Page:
For nine years, the Minnesota Legislative Society has brought together former legislators to share war stories, and to remember what many consider a less partisan time at the Capitol.
U.S. Sen. Mark Dayton's unexpected announcement that he will not seek reelection in 2006 isn't the first time Dayton has made a surprising decision. From the moment the former department store heir announced his Senate bid nearly five years ago, he has been an often unconventional politician.
Two former state finance commissioners blasted Gov. Pawlenty's proposed budget Wednesday. They say Pawlenty's budget relies on gimmicks, gambling money and property tax increases to cover a $700 million deficit.
Gov. Tim Pawlenty released a proposed two-year budget Tuesday that depends on money from a new casino to help erase a projected $700 million deficit. Pawlenty's budget wouldn't raise state taxes, but relies on a mix of spending cuts and revenue increases to balance the budget.
Gov. Tim Pawlenty on Tuesday used his
State of the State address to call for establishing a university in Rochester, saying it's important to beef up the higher education
offerings in what amounts to a boom town.
A Minnesota Senate committee considers a bill Thursday that would restore some health care benefits for MinnesotaCare, the state's subsidized health insurance program. Two years ago, lawmakers put a $5,000 cap on outpatient services for some adults without children. Some DFL lawmakers say the cap is forcing some low-income Minnesotans to forego needed health care.
Democrats led by Attorney General Mike Hatch
outlined a multi-pronged attack on methamphetamine, a potent
illegal drug responsible for a wave of crime across the state.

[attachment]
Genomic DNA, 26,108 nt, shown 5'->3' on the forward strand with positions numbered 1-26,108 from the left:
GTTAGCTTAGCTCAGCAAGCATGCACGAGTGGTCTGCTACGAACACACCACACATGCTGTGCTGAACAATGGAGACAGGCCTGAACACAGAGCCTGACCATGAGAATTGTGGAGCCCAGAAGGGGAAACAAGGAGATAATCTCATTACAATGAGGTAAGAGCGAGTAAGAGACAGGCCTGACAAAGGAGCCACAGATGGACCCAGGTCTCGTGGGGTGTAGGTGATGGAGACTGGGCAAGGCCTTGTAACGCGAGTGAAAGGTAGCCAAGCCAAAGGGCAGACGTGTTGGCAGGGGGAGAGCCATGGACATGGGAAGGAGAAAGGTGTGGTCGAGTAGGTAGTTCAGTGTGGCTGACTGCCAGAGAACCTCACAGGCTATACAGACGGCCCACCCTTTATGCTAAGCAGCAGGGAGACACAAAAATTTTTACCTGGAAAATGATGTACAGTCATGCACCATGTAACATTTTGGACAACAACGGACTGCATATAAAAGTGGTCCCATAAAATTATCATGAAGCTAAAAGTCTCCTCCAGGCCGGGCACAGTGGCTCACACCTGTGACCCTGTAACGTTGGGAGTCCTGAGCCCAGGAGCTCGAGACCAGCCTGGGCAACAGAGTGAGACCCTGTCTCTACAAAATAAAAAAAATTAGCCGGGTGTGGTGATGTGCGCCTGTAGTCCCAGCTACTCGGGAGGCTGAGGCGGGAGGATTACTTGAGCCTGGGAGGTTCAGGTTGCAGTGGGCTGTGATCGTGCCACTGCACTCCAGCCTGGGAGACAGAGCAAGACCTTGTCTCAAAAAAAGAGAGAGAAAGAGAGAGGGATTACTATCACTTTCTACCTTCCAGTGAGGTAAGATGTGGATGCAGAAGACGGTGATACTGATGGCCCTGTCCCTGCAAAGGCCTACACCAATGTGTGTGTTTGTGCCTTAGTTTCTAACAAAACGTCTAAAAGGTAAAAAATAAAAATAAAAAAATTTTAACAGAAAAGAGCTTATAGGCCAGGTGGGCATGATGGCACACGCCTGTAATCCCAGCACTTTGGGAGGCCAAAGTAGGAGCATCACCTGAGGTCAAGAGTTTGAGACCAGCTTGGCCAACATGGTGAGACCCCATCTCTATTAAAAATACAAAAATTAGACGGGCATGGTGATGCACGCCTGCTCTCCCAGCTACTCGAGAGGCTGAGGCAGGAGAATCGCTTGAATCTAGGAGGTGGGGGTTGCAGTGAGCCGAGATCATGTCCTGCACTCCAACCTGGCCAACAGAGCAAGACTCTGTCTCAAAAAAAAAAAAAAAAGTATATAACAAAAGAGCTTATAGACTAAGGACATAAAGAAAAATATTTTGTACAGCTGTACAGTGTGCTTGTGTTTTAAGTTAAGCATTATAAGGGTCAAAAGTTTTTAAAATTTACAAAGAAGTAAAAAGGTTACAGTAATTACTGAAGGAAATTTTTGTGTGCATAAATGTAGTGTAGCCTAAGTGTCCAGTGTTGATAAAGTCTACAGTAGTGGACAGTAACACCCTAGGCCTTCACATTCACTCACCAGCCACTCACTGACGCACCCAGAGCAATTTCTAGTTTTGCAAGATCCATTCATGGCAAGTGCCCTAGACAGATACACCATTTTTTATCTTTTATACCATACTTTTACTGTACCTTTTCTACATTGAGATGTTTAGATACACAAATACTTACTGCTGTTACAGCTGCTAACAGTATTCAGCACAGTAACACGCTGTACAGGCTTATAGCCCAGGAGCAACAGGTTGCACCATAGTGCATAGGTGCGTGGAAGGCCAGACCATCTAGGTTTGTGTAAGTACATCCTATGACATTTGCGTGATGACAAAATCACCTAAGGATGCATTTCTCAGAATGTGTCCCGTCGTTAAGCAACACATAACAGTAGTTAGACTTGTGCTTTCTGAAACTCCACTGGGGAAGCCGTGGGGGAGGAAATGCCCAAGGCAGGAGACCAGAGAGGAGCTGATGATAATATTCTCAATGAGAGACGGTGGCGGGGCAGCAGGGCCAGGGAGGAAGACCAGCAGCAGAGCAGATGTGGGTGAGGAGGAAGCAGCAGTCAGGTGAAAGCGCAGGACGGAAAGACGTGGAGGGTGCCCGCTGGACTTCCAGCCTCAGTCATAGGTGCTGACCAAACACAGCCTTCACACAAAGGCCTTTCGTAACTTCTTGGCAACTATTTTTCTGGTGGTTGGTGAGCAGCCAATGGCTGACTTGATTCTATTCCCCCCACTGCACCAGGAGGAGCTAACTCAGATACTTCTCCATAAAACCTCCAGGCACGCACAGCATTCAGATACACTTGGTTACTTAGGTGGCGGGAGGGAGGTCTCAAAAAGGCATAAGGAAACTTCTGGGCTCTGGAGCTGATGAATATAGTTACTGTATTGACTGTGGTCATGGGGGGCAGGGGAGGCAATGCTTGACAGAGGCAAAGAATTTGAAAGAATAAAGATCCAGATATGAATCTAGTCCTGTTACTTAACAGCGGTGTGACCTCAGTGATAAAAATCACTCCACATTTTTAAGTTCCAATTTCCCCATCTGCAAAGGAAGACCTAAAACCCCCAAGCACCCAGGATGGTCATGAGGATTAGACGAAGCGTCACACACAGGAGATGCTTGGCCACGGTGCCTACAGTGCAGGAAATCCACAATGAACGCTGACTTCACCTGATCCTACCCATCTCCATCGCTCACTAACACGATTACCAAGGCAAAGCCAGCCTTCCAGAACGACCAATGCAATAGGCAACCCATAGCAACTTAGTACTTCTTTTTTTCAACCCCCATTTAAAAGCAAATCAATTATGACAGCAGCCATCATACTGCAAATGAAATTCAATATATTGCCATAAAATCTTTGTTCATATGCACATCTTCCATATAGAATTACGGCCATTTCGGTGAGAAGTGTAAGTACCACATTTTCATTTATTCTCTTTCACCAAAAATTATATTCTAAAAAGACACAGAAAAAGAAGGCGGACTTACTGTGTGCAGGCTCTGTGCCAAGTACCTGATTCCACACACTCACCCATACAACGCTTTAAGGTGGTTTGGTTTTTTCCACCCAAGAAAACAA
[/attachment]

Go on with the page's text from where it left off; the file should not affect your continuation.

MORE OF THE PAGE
Spending on government health care programs in Minnesota is projected to increase 27 percent in the next two-year budget cycle, unless legislators take action to cut costs. Republican leaders say the state must target benefits to the most needy, but DFL leaders caution that the last round of budget cuts may have made the problem worse.
The 84th Minnesota Legislature convened Tuesday with pledges of bipartisanship, followed in the House by a slew of party-line votes. Legislators from both parties say Minnesotans expect them to work together and accomplish something this session. Whether they can accomplish that is still unclear.
The Minnesota House and Senate are narrowly divided. In the House, Republicans have only a one-vote lead. That margin could be tested as early as the first day of the session. Legislative leaders say the close margins will result in more bipartisan cooperation, but there are already some early indications of partisan wrangling.
Retail analysts say holiday sales nationwide have been sluggish. Barring a last-minute shopping boost, the 2004 season will likely be worse than last year. But there are some bright spots such as electronics and luxury items. Minnesota retailers are reporting a mixed bag, ranging from brisk sales to a less than stellar season.
Minnesota campaign regulators slapped a national
Democratic political group with $317,950 in fines Tuesday for
violating state campaign finance disclosure laws, the largest
penalty of its kind issued in Minnesota.
In tit-for-tat calls for ethics investigations,
Republicans and Democrats accused each other Monday of sidestepping
campaign finance laws in the 2004 election.
Reservists and Minnesota National Guard members
deployed to Iraq and Afghanistan would be eligible for state health
care coverage and zero-interest loans under a proposal outlined
Wednesday by Attorney General Mike Hatch and DFL legislators.
Gov. Tim Pawlenty outlined a package of
initiatives Friday that he said would help Minnesota military
members and veterans.